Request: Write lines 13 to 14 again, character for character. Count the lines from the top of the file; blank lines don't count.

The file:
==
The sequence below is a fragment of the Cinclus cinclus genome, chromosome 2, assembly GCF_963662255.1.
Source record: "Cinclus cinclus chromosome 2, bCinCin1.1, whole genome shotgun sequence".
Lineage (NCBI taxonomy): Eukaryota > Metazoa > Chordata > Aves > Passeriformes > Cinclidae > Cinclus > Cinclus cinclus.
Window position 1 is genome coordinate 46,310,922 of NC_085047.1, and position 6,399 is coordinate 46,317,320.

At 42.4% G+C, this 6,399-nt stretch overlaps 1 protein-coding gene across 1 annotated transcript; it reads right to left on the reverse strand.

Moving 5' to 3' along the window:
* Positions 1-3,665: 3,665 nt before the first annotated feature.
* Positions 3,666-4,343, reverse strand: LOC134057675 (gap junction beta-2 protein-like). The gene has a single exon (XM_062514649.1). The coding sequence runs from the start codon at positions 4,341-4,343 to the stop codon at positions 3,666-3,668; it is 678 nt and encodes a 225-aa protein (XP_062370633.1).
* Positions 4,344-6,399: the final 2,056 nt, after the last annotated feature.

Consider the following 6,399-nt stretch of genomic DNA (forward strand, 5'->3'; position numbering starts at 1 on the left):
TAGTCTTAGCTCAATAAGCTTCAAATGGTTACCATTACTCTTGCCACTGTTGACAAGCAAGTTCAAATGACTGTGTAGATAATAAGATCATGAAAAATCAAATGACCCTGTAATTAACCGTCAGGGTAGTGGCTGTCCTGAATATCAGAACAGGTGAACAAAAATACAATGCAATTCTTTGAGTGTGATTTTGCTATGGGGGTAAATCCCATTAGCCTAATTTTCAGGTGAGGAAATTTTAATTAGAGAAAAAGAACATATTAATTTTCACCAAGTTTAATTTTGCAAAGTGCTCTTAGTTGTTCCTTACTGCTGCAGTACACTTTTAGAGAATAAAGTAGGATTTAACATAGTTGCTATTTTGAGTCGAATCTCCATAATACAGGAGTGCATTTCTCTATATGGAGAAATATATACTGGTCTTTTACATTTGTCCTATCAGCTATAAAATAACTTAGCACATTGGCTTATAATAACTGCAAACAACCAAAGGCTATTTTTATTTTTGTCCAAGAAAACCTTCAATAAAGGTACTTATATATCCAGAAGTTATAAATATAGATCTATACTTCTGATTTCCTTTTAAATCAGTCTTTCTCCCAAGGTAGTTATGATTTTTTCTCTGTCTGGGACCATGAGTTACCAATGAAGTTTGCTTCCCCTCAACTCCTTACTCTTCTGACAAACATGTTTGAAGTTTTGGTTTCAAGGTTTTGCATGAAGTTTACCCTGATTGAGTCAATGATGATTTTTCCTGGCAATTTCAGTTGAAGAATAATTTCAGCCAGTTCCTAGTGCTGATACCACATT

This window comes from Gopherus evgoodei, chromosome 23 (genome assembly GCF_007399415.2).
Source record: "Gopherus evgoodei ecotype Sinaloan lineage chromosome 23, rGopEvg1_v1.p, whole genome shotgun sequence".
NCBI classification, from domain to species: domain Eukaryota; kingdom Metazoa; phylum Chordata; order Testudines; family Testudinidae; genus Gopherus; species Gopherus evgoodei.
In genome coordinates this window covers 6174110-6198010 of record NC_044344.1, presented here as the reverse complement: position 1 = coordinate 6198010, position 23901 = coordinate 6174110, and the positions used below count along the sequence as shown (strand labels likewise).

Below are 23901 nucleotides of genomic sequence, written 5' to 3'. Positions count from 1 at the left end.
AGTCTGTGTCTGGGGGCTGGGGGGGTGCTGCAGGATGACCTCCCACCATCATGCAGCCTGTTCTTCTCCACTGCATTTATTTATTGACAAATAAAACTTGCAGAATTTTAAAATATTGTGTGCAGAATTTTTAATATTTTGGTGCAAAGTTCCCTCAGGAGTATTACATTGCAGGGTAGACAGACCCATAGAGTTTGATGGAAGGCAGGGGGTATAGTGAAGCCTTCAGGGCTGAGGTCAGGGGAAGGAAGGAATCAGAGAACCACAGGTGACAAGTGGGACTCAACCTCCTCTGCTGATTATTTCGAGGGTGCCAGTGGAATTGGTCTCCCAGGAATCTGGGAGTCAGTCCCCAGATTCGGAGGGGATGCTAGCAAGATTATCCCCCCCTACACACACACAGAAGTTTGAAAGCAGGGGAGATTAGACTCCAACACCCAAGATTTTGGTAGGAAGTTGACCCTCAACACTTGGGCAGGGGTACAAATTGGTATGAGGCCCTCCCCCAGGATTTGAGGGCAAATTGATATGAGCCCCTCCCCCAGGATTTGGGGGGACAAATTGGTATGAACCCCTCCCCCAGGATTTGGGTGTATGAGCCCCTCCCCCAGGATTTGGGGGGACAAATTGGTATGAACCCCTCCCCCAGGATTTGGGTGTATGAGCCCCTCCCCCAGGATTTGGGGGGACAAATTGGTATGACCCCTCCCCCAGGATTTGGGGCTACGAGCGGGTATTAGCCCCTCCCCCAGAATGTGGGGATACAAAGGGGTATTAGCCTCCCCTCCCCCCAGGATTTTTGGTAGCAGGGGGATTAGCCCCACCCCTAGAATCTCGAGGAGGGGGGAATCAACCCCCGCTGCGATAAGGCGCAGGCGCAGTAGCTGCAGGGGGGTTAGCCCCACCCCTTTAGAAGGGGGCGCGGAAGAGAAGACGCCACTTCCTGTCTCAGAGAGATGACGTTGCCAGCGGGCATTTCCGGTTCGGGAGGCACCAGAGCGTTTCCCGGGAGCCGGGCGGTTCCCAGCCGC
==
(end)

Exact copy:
Source record: "Gopherus evgoodei ecotype Sinaloan lineage chromosome 23, rGopEvg1_v1.p, whole genome shotgun sequence".
NCBI classification, from domain to species: domain Eukaryota; kingdom Metazoa; phylum Chordata; order Testudines; family Testudinidae; genus Gopherus; species Gopherus evgoodei.